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Body Politics: Origins

Updated: Jan 21

Teaching in Higher Education seldom throws up explicit indications that whatever you are trying to communicate is actually provoking thought amongst students. A lecturer or tutor does not build a relationship with students over the course of a year by way of a form group, as is the case in primary and secondary schools. Our interactions are usually far more fleeting, lasting for an hour or two per week, over a few weeks or at most a semester, in large classes that might number in the hundreds. Perhaps most fundamentally, the students are no longer defined as children to whom lecturers have the same duty of care as secondary school teachers: they are adults, (ideally) capable of organising their own thoughts and time. It can often feel like ordering food in a restaurant where you and the hosts do not share the same language: you point and speak, but are never quite sure whether or not you have hit the mark.


However, last October I received an email from former students of mine, who I had taught in the preceding Spring term, which provided some rare and much appreciated clarity. They were undergraduate medics who opted to take an optional module that I had designed and taught in partnership with the medical faculty at NUI Galway. They related that the course had made a profound impression upon the class, to the point that they thought history should be a compulsory subject in medical education, not an optional extra.


I was delighted. It's unusual enough to receive such positive feedback from students, let alone six months after a course and without any prompting. Doubly satisfying was that their feedback satisfied my belief that the history of medicine can and should form a central part of the socialisation of medical students into their profession. That belief relates more broadly to the history of healthcare being centrally important for student nurses, biomedical engineers, paramedics and anyone else who will go on to manage healthcare systems.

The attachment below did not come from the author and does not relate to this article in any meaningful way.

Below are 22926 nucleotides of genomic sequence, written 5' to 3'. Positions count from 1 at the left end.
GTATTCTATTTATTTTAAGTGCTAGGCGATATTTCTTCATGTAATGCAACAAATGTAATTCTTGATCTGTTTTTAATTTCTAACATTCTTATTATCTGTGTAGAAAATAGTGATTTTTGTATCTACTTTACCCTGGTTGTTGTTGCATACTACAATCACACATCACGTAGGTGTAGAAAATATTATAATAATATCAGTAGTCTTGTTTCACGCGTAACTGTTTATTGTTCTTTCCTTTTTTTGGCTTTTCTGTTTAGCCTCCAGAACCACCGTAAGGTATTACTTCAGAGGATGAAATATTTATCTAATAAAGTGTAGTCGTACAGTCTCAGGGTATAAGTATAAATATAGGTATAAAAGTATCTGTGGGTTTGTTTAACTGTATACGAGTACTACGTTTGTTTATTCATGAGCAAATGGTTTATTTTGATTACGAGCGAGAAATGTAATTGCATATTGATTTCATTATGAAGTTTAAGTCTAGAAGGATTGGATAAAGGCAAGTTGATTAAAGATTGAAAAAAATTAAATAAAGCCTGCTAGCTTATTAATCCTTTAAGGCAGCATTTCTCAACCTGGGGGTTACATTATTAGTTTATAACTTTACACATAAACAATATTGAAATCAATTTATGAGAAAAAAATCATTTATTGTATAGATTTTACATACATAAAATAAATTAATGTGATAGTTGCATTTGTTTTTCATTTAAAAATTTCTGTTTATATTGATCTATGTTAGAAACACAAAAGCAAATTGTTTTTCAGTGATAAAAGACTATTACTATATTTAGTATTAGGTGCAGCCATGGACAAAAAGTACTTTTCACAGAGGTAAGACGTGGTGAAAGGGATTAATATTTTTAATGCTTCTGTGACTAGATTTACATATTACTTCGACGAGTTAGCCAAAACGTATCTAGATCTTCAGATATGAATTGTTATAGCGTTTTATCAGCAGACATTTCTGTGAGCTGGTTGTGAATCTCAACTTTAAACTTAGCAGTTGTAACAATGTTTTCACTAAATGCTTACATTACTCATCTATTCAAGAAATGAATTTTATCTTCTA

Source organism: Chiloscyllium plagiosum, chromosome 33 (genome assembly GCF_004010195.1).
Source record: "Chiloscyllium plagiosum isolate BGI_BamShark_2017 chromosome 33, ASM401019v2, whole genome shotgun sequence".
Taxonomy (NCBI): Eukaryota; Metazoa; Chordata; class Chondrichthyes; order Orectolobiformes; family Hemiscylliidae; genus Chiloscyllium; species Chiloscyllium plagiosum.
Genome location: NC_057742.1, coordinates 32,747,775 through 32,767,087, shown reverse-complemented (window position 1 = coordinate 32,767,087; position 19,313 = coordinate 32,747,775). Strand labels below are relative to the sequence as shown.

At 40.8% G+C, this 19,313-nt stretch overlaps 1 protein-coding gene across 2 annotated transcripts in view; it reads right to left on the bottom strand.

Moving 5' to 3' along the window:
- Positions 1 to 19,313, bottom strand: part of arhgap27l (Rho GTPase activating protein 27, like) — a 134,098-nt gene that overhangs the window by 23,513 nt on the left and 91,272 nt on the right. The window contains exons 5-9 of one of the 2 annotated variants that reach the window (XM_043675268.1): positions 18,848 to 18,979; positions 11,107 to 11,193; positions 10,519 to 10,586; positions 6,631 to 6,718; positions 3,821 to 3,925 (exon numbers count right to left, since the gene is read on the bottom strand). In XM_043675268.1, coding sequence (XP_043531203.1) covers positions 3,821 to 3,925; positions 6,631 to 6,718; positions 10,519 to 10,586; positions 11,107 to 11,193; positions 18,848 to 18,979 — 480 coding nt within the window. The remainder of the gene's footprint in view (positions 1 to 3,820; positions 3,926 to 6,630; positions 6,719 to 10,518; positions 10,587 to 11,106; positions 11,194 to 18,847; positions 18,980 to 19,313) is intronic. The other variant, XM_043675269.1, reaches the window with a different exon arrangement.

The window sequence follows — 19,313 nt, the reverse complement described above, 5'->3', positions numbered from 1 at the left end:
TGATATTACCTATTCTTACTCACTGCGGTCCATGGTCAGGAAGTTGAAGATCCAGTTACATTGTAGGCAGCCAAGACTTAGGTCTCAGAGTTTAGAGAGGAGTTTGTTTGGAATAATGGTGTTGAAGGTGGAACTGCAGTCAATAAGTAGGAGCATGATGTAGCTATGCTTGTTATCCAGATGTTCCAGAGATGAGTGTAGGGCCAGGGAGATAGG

I think the place of history in the education of students across healthcare disciplines is not just another example of 'history as a source of moral improvement'; that humans are made better by learning history's lessons. It's as much to do with the fact that the subject is an excellent training in being effective at weighing different types of evidence, thinking with complexity about change over time and being empathic with peoples and cultures different to those with which we are familiar. These are all skills that can be useful to every single person who passes through an educational institution, and on into a profession, especially those where the stakes are as high as they are for the healthcare professions.


The email my former students sent me is why you are reading this, and why I started Body Politics. It provided me with the impetus to make the knowledge historians produce available to the equivalent of those medics I taught at institutions elsewhere in Ireland and around the world, and also to those who might be listening just for sake of interest. Body Politics also fulfils my long-standing love of good broadcasting, which is entertaining and thought-provoking in equal measure. Finally, and ironically for someone who has spent his working life in and around educational institutions, I don't believe education in classrooms and lecture-halls is the most effective form of educating oneself. Certainly, for nearly all of my secondary education, and most of my time at university, I found being taught pretty dull. Much more interesting was the time I spent reading for myself, having conversations or listening to the conversations of others, or watching TV and, latterly, YouTube.


The podcast's episodes are going to be published every fortnight, on the second and fourth Thursday of the month, for as long as each series runs. In the time between, I'm going to use this blog as a means of giving an insight into the challenges and joys that arise from building a podcast from scratch, and, where I feel I can, my takes on the COVID-19 pandemic and responses to it.


Thanks for tuning in and, as always, please subscribe through either the form at the bottom of this website, or by following the podcast on Spotify, Apple, Google, Stitcher or PocketCasts.


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